Hellen Obiri has had a wonderful indoor season. I met her at one of the past Pre Classics and enjoyed her thoughtful but gentle comments. Hellen is a fine athlete who some may forget, until they see her gutty running.
As Stuart Weir reminds us, Hellen Obiri is one of the finest Kenyan woman athletes, and expect some even bigger races this coming Spring and Summer.
I never feel that Hellen Obiri gets the credit that she deserves. Vivian Cheruiyot is certainly the queen of Kenyan distance running but Obiri always seems to put in a consistent performance and never lets anyone down. Like many Kenyans, running has always been part of her life – running to and from school, running at Primary School beforentaking up running in a serious way in 2010. In High School, she ran mainly 200 and 400 before finding her best distance later.
At the MÃ¼ller Indoor Grand Prix on Saturday, she not only won the 3000 metres (in 8.28.41) but also set a new Kenyan record and won the IAAF World Indoor Tour in her event, giving her an automatic entry into the World Indoor Championships in the same arena next year. Ironically the stadium announcer made several references to Sifan Hassan’s (successful) attempt on the Dutch national record but made no mention of Obiri’s record.
A regular visitor to Birmingham, she said afterwards: “I am delighted to qualify for next year’s World Indoor Championships and I am really looking forward to coming back here to compete once again”.
Obiri led from the start. She said afterwards that as she had trained hard and no one else wanted to lead she decided to push on from the front. Hassan followed her until the last lap and then took the lead but Obiri remained confident: “When I had 200m to go, I said yes, I can win this race. I decided to go because I was confident I could move away over the last lap. The crowd were so good – they shouted so loudly in the last 100m and that really motivated me to take the win”.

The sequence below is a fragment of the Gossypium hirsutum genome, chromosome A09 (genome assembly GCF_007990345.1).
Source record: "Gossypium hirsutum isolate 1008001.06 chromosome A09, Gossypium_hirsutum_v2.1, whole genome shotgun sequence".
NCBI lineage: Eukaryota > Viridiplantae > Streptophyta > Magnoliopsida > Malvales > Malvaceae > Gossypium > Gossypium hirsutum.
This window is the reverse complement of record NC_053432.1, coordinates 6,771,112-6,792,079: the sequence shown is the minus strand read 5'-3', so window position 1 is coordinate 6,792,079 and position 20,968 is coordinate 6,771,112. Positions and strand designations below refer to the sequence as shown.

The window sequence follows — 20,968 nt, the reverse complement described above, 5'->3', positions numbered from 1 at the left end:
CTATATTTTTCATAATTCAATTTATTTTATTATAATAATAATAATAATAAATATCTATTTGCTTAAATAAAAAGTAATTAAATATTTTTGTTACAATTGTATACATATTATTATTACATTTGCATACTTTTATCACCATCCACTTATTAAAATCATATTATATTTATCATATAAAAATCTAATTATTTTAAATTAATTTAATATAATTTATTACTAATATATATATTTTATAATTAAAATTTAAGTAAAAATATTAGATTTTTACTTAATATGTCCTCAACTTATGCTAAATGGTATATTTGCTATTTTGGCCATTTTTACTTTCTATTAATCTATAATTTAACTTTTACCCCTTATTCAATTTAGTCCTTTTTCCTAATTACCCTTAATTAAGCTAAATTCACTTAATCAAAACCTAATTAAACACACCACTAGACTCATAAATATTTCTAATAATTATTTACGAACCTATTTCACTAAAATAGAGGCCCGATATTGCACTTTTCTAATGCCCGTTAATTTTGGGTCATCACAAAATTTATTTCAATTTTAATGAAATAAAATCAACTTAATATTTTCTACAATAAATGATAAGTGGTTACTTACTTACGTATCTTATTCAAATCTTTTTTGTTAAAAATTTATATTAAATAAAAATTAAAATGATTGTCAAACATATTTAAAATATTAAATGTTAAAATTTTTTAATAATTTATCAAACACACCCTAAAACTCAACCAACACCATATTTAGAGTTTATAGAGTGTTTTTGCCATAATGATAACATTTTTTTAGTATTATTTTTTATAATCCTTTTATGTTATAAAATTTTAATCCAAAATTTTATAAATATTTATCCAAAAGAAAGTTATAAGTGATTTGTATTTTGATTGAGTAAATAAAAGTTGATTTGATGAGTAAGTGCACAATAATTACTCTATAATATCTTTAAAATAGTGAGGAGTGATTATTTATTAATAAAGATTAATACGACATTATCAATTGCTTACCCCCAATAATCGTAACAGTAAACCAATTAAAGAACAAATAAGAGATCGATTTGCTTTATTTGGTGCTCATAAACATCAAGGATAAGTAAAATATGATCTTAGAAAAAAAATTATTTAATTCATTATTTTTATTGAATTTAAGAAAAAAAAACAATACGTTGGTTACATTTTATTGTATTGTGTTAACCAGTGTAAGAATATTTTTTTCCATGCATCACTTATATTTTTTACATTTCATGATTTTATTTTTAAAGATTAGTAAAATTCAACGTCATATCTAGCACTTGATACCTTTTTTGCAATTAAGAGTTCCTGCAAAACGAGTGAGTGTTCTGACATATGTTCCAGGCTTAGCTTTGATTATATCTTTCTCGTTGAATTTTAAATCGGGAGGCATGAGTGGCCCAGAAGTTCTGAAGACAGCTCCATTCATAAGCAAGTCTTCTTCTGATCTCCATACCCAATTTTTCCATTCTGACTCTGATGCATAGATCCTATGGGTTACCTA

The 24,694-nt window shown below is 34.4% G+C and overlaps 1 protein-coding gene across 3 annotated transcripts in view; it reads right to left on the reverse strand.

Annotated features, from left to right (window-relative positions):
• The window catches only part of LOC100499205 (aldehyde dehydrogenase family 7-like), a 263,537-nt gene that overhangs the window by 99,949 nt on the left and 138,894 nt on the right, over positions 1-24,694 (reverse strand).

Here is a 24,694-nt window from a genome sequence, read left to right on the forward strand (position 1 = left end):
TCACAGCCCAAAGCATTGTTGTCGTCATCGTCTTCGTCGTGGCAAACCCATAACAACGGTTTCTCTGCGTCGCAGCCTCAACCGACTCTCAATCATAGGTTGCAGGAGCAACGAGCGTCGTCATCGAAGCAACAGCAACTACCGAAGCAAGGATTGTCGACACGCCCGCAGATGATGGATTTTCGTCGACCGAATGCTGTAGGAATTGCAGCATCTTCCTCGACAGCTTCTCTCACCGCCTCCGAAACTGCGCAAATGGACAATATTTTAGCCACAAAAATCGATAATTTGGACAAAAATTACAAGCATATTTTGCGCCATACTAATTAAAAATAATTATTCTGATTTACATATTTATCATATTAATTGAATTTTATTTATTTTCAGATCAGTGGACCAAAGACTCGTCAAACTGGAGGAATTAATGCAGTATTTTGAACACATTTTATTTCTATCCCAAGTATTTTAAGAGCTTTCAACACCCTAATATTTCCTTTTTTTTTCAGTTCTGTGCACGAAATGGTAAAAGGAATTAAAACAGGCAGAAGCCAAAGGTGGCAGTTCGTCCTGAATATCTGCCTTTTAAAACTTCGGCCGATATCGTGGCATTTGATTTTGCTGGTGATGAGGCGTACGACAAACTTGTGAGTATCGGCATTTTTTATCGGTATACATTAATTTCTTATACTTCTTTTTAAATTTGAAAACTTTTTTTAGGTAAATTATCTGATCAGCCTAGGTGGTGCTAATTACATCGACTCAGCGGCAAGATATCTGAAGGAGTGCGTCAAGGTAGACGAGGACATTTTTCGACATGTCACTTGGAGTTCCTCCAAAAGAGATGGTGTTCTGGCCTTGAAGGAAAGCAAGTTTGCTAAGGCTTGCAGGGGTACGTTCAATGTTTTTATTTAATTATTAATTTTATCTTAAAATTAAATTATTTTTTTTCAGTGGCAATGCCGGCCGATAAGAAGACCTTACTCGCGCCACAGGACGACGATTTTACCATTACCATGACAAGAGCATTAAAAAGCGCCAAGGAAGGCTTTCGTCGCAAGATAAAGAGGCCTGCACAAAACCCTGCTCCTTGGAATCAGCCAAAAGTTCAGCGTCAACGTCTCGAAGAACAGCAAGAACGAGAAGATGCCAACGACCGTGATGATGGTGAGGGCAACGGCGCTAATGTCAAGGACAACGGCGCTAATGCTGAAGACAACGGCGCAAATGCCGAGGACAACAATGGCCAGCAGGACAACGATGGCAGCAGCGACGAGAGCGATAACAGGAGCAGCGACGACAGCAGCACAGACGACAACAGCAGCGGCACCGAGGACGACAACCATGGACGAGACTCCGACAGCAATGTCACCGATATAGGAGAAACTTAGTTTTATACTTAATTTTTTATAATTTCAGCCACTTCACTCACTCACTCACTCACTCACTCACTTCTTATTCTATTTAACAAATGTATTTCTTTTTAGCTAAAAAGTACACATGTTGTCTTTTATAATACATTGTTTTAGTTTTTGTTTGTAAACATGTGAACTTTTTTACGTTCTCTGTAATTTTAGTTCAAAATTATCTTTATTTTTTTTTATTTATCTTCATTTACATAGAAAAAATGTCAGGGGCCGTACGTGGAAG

Obiri is a versatile athlete, having won an Olympic silver at 5,000, a World Championship bronze at 1,500 and World Indoor gold and silver at 3,000. Her PB for 800 is just half a second off the two minute barrier. She seems equally at home on the track, cross country or indoor – although she points out that indoor running requires some adjustment for Kenyans as the country does not have any indoor facilities where athletes can prepare for the international indoor circuit.
Already this year Obiri has defeated two Olympic champions – Faith Kipyegon and Jemima Sumgong – in cross country races in Kenya. When I asked her about it, she was quite modest about the achievement, saying that it was not significant but just indicated that she was in better shape early in the season than they were.
She was delighted to win the Olympic silver at the 2016 Olympics, as 5,000 is arguably not her strongest event. She admits that she was not sure that she would even make the Kenyan team at that distance. Having made the team and reached the final, Obiri felt that everyone was expecting Almaz Ayala – who had already won the 10,000 – to complete the double with Vivian Cheruiyot her main rival, leaving the rest to fight for bronze. Obiri was therefore more than delighted to take silver behind Cheruiyot, beating Ayala by almost 4 seconds. Rio made up for the medal that got away at London 2012 when she was blocked when Morgan Uceny fell on the final lap while in a good position.
Hellen Obiri originally hoped to run the World Cross Country Championships in Uganda in March, however, the Kenyan Cross Country Trials were the same day as Birmingham.
So, in 2017, watch for Hellen Obiri to put off cross country to another year, as she focuses on the upcoming outdoor track season.